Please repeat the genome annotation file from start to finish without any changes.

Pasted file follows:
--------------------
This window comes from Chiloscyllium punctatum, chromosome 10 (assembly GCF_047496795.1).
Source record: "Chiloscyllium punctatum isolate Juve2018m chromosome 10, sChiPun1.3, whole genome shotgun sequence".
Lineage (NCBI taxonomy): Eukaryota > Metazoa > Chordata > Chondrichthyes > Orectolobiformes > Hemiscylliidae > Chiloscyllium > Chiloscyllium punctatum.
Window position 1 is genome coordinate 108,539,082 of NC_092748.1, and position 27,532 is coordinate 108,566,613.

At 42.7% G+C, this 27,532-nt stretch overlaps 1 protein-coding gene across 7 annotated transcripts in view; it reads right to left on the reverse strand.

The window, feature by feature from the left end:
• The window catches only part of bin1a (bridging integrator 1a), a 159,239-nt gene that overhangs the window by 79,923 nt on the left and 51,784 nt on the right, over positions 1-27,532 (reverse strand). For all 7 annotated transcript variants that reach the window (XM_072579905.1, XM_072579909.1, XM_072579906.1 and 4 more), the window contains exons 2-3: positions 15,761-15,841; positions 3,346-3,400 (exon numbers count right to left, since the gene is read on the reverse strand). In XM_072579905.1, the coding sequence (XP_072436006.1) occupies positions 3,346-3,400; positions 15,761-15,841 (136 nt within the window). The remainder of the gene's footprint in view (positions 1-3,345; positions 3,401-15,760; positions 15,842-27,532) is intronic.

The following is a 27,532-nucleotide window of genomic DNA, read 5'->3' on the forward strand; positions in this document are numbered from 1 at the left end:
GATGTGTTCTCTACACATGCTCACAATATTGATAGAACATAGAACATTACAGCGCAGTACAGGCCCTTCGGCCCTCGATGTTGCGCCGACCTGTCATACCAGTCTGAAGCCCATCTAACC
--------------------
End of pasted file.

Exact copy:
This window comes from Chiloscyllium punctatum, chromosome 10 (assembly GCF_047496795.1).
Source record: "Chiloscyllium punctatum isolate Juve2018m chromosome 10, sChiPun1.3, whole genome shotgun sequence".
Lineage (NCBI taxonomy): Eukaryota > Metazoa > Chordata > Chondrichthyes > Orectolobiformes > Hemiscylliidae > Chiloscyllium > Chiloscyllium punctatum.
Window position 1 is genome coordinate 108,539,082 of NC_092748.1, and position 27,532 is coordinate 108,566,613.

At 42.7% G+C, this 27,532-nt stretch overlaps 1 protein-coding gene across 7 annotated transcripts in view; it reads right to left on the reverse strand.

The window, feature by feature from the left end:
• The window catches only part of bin1a (bridging integrator 1a), a 159,239-nt gene that overhangs the window by 79,923 nt on the left and 51,784 nt on the right, over positions 1-27,532 (reverse strand). For all 7 annotated transcript variants that reach the window (XM_072579905.1, XM_072579909.1, XM_072579906.1 and 4 more), the window contains exons 2-3: positions 15,761-15,841; positions 3,346-3,400 (exon numbers count right to left, since the gene is read on the reverse strand). In XM_072579905.1, the coding sequence (XP_072436006.1) occupies positions 3,346-3,400; positions 15,761-15,841 (136 nt within the window). The remainder of the gene's footprint in view (positions 1-3,345; positions 3,401-15,760; positions 15,842-27,532) is intronic.

The following is a 27,532-nucleotide window of genomic DNA, read 5'->3' on the forward strand; positions in this document are numbered from 1 at the left end:
GATGTGTTCTCTACACATGCTCACAATATTGATAGAACATAGAACATTACAGCGCAGTACAGGCCCTTCGGCCCTCGATGTTGCGCCGACCTGTCATACCAGTCTGAAGCCCATCTAACC